Jim France is not expected to hold onto the expanded role permanently, and sources say that NASCAR has a new CEO search quietly underway.

 

One name that had been speculated before Dewar’s announcement as a possible new CEO was IndyCar executive Jay Frye, who has helped oversee a rebound of that series. However, IndyCar CEO Mark Miles, who speaks frequently with Frye, told Sports Business Journal last week that he expects Frye to be back with IndyCar next year.

 

Phelps’ name often surfaces as well. Last week’s announcement marked the third promotion for him this year, underscoring how his stock has been rising rapidly with the France family.

Editor’s note: This story is revised from the print edition.

Three of the league’s co-founders plus COO Andy Dolich (white shirt) welcomed Joe Montana aboard.
Photo: Courtesy of FCFL
Three of the league’s co-founders plus COO Andy Dolich (white shirt) welcomed Joe Montana aboard.
Photo: Courtesy of FCFL
Three of the league’s co-founders plus COO Andy Dolich (white shirt) welcomed Joe Montana aboard.
Photo: Courtesy of FCFL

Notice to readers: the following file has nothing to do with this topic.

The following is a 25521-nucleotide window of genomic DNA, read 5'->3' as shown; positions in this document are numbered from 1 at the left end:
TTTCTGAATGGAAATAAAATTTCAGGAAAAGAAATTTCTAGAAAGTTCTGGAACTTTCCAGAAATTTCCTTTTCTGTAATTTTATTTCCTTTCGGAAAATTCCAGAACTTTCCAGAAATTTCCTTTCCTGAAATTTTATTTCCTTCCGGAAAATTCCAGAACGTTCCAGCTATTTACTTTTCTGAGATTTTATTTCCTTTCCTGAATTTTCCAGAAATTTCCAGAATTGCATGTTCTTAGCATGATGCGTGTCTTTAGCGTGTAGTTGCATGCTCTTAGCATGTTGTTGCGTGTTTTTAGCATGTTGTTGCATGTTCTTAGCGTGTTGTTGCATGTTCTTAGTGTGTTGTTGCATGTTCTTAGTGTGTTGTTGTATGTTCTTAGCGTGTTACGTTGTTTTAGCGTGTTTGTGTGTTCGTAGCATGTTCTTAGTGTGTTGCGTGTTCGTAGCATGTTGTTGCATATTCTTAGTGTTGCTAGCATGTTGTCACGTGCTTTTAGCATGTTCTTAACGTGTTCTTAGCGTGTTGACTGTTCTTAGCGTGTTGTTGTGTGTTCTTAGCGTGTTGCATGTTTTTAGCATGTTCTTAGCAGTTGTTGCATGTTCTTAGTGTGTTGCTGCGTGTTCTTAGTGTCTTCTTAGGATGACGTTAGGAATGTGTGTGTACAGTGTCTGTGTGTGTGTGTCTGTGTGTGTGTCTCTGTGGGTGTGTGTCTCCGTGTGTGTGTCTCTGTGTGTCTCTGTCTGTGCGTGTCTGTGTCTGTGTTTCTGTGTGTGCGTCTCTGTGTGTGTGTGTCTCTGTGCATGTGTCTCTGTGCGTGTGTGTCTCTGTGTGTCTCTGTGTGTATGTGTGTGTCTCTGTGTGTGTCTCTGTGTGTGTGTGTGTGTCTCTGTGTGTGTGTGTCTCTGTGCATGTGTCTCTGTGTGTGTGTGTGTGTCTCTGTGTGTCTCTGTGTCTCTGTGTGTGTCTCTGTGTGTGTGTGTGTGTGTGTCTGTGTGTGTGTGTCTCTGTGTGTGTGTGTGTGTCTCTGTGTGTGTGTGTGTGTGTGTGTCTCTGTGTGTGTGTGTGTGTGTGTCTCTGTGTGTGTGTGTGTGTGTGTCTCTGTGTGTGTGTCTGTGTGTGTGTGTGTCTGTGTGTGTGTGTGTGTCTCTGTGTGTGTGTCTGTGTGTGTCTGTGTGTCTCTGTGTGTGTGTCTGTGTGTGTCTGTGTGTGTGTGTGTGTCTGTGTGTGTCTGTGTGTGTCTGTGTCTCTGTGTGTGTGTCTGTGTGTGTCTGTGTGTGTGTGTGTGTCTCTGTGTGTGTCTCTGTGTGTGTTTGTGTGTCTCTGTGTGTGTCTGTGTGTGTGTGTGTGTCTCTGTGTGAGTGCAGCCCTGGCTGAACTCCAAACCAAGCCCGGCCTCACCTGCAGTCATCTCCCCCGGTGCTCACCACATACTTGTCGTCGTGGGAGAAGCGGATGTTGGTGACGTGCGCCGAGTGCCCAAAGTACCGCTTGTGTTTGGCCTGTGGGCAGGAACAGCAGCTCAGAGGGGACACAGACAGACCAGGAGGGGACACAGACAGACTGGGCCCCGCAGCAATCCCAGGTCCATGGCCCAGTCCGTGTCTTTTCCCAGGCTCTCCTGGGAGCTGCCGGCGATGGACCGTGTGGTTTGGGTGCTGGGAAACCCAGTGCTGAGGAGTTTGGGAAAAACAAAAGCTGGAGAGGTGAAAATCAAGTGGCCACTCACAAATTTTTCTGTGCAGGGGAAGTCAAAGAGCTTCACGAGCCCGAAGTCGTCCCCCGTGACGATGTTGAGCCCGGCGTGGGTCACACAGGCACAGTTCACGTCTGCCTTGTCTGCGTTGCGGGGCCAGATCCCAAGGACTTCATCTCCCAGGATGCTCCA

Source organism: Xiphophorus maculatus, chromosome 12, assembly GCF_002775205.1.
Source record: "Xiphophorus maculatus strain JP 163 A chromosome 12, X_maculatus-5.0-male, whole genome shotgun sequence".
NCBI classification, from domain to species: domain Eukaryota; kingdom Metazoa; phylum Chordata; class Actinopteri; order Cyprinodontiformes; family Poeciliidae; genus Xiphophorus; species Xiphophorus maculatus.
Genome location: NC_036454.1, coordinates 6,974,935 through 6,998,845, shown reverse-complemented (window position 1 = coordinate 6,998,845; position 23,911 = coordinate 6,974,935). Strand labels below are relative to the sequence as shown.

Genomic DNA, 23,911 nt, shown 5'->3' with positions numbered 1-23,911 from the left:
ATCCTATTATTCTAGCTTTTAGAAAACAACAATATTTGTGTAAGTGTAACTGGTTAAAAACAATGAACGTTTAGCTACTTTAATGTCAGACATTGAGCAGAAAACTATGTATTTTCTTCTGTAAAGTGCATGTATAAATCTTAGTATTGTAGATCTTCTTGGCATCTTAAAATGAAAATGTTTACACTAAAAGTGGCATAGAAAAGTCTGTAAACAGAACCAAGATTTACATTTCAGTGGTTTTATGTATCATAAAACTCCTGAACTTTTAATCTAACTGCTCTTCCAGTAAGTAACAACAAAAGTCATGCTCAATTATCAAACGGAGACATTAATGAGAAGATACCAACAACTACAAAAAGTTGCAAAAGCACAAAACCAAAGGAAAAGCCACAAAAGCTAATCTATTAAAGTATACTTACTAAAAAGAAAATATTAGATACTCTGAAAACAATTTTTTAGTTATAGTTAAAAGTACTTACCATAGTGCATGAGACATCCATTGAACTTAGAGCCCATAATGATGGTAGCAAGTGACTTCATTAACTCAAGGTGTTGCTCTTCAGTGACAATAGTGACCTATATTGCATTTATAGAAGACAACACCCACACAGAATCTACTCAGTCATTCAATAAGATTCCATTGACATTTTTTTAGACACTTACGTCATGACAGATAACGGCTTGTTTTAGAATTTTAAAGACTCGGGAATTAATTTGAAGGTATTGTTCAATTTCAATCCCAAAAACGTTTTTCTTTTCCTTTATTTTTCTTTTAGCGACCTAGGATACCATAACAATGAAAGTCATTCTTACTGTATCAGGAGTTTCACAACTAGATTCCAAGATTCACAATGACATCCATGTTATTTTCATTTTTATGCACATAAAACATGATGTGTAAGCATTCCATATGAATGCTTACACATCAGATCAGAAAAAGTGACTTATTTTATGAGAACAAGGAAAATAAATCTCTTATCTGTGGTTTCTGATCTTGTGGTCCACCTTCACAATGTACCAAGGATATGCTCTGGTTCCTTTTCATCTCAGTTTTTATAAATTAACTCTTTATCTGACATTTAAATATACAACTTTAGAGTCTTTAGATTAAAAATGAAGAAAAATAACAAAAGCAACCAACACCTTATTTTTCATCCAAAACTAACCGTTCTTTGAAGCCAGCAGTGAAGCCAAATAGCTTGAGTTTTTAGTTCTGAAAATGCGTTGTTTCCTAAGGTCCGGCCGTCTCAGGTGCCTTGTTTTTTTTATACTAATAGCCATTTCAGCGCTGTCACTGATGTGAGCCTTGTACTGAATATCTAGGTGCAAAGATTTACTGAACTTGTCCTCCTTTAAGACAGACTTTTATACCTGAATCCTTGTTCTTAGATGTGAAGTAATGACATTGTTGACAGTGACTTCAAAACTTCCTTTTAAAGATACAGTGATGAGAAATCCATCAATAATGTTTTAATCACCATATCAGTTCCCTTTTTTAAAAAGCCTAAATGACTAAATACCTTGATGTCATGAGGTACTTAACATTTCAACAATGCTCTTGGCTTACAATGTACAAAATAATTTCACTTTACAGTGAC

Football legend Joe Montana is investing in a new startup football league, but not one of the more traditional spring offerings — the XFL and the Alliance of American Football — that have attracted great attention in recent months.

Instead, he is investing his money — and his time, as chief strategic adviser — into the Fan Controlled Football League (FCFL), which plans to launch Memorial Day 2019. The league is set up to allow fans to control most aspects of the eight teams, from drafting players to calling plays. The actual game is designed to last no more than 90 minutes.

“There is room for something new and different, and I haven’t seen anything like this before,” Montana said. “As much as I love the NFL, … it’s hard to get people to sit still. Unless it is … two really good teams, it is hard to sit and watch for three, three and a half hours all the time.”

Sohrob Farudi, FCFL co-founder and CEO, said that what distinguishes his league from the AAF (also set to launch in 2019) and the XFL (slated for 2020), is that the FCFL is akin to a live version of the popular “Madden” video game series.

“It’s an incredibly tough business to make work in the traditional sense. Obviously a lot of spring leagues have come and gone,” Farudi said. “We don’t even really consider these guys real competition for the simple fact we think we are in a different sport altogether; we are creating a real-life video game.”

The FCFL is also hiring Andy Dolich as chief operating officer. Dolich, who has had top executive roles with the San Francisco 49ers and Oakland A’s, called FCFL a disrupter that gives “fans the ultimate driving wheel.”